Conditions in the trenches were not very good in the winter of 1914 and Robin became an early casualty of trench foot, he was sent back down the lines to a field ambulance station on 18 November and evacuated in the hospital ship H.S. St. Andrew to Home Establishment on 25 November. During treatment and recuperation Robin made an application on 2 March 1915 for a Temporary Commission and transfer to 14 Bn Argyll & Sutherland Highlanders. He attended the Military Hospital Milbank for a Medical Board on 23 March 1915 and was duly transferred to the Argylls on 31 March 1915. His health must have improved during 1915 as it is noted in his RAF records that he attended a Lewis Machine Gun course at Hayling Island in 1915, in 1916 a Vickers gun course at Grantham, an Adjutants course at Chelsea and a Transport course with the ASC in Leith. At some time he was posted to the 4th Bn Argylls and it may have been that he was bored or just wanted to see some action and decided to apply for a transfer to the RFC.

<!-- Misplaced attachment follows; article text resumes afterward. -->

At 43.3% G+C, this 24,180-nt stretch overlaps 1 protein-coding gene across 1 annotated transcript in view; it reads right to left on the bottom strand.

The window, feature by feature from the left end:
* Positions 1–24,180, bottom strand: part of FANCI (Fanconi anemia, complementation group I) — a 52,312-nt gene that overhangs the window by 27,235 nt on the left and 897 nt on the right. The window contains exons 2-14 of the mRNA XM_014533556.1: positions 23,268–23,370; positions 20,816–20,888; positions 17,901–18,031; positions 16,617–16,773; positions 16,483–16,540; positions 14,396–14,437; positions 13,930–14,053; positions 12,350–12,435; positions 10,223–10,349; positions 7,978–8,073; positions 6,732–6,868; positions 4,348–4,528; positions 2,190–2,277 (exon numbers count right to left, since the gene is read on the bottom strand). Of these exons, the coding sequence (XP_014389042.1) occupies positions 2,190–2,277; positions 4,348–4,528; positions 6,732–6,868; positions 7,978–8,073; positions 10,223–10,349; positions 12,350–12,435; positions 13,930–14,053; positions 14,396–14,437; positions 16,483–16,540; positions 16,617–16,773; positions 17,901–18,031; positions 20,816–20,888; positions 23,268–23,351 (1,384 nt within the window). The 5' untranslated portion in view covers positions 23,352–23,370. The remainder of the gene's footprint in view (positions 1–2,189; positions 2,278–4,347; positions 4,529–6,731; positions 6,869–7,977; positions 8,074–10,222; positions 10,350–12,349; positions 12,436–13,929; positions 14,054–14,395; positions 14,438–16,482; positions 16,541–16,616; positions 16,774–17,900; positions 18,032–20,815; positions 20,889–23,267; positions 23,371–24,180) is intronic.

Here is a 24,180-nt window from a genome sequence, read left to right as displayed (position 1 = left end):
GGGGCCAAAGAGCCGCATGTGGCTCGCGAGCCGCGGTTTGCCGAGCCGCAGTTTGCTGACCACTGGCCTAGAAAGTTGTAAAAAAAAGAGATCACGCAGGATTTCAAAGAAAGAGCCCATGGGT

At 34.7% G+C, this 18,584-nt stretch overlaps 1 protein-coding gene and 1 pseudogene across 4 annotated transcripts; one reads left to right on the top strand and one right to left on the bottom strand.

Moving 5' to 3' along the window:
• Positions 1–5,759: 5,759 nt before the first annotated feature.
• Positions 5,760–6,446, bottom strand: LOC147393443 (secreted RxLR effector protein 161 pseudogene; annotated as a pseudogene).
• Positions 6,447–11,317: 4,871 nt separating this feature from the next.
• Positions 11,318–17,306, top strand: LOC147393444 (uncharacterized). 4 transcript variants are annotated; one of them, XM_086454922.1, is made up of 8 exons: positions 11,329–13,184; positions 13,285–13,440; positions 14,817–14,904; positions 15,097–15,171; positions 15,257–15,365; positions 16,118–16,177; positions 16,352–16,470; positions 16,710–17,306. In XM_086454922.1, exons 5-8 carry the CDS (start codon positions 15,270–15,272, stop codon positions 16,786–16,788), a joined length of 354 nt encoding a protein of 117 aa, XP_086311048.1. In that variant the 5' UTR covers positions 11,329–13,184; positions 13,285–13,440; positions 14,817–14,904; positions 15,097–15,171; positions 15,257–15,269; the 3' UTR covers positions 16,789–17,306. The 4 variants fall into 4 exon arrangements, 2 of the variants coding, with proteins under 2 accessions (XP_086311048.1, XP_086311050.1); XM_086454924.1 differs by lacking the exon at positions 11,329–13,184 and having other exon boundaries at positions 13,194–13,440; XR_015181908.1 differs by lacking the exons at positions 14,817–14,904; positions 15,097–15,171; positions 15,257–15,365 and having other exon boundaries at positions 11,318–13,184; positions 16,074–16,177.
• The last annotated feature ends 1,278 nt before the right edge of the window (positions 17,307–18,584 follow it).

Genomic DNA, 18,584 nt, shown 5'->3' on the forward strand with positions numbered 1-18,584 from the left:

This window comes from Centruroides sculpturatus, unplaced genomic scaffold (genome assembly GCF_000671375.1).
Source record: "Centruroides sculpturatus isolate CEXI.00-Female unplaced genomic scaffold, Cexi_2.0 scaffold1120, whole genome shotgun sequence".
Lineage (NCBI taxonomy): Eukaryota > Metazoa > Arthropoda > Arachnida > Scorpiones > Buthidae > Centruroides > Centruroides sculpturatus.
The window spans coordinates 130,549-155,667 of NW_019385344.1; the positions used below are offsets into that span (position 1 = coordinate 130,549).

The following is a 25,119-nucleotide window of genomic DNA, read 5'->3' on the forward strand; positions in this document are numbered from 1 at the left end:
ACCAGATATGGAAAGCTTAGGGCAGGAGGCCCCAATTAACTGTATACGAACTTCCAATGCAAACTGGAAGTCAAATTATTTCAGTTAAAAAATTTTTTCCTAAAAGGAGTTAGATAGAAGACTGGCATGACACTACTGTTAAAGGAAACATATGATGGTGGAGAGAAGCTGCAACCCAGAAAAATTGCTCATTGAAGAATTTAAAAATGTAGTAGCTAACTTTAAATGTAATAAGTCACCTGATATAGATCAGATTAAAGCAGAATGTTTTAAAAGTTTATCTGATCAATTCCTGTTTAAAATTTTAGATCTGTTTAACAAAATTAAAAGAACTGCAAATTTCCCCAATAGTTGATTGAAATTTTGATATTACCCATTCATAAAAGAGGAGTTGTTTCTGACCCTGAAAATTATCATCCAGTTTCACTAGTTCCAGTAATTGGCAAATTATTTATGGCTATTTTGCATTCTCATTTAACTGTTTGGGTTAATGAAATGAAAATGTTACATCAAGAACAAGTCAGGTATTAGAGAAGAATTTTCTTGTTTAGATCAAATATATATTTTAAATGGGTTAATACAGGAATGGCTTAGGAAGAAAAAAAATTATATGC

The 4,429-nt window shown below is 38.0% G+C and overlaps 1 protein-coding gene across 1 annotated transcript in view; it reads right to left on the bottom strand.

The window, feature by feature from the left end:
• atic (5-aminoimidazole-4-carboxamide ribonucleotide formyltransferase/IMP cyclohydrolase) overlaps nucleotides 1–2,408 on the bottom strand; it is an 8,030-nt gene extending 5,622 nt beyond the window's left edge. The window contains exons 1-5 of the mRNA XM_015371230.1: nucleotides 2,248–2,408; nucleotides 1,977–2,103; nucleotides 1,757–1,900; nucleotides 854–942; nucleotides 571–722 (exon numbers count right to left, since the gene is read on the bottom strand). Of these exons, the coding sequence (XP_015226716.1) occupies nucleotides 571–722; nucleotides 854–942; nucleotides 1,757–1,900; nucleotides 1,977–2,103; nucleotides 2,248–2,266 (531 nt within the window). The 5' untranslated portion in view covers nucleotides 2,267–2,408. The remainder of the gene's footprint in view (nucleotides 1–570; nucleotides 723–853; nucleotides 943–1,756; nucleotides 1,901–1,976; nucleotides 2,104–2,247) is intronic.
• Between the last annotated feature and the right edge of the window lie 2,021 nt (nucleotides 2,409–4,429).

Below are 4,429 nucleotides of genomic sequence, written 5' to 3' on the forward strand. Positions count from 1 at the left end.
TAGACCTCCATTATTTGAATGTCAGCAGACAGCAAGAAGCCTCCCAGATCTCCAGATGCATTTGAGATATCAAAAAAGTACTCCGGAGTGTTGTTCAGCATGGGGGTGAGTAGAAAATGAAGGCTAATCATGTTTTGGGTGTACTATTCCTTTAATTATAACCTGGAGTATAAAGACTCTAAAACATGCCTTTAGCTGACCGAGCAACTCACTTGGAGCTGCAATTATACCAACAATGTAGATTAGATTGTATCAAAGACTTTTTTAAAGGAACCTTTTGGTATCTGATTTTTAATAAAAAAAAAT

He successfully attended an interview with Col Trench at Adastral House on 12 October and by the 17 November 1916 the Argylls were aware that Robin had requested a transfer. On 3 December 1916 The Commandant of the School of Military Aeronautics, Reading requested that 2/Lt WGR Bailes if available should join at Reading on 14 December and to take his camp kit with him.
The Royal Flying Corps
Unfortunately there is no log book to see which aeroplanes he flew and how many hours he logged whilst training, his Robin’s training programme was quite standard for the time.
|14/12/16||1 SoMA||Reading. Induction, theory and ground school.|
|19/02/17||47 RS||Based at Waddington: basic flying training|
|14/03/17||45 RS||Based at South Carton Lincolnshire.|
|22/04/17||34 RS||Based at Ternhill and Market Drayton, Shropshire.|
|06/07/17||34 TS||New designation for 34 R.S.|
|00/00/17||1 SoAF&G||Aerial fighting and gunnery school Ayr & Turnberry.|
When serving with 34 R.S. he was taken ill and whilst on sick leave probably at his home at 25 Schubert Road, East Putney, London. He was admitted to 3 London General Hospital, Wandsworth on 15 May 1917 with Urticaria, a painful skin complaint, and declared unfit for duty for three weeks. He appeared before a Medical Board at the Prince of Wales Hospital on 14 June and was found to be better following an inoculation and was granted three weeks leave.
The next day he received a letter written from the Military Aeronautics Directorate who informed him to appear before another Board on the 22 June.
66 Squadron France & Italy 1917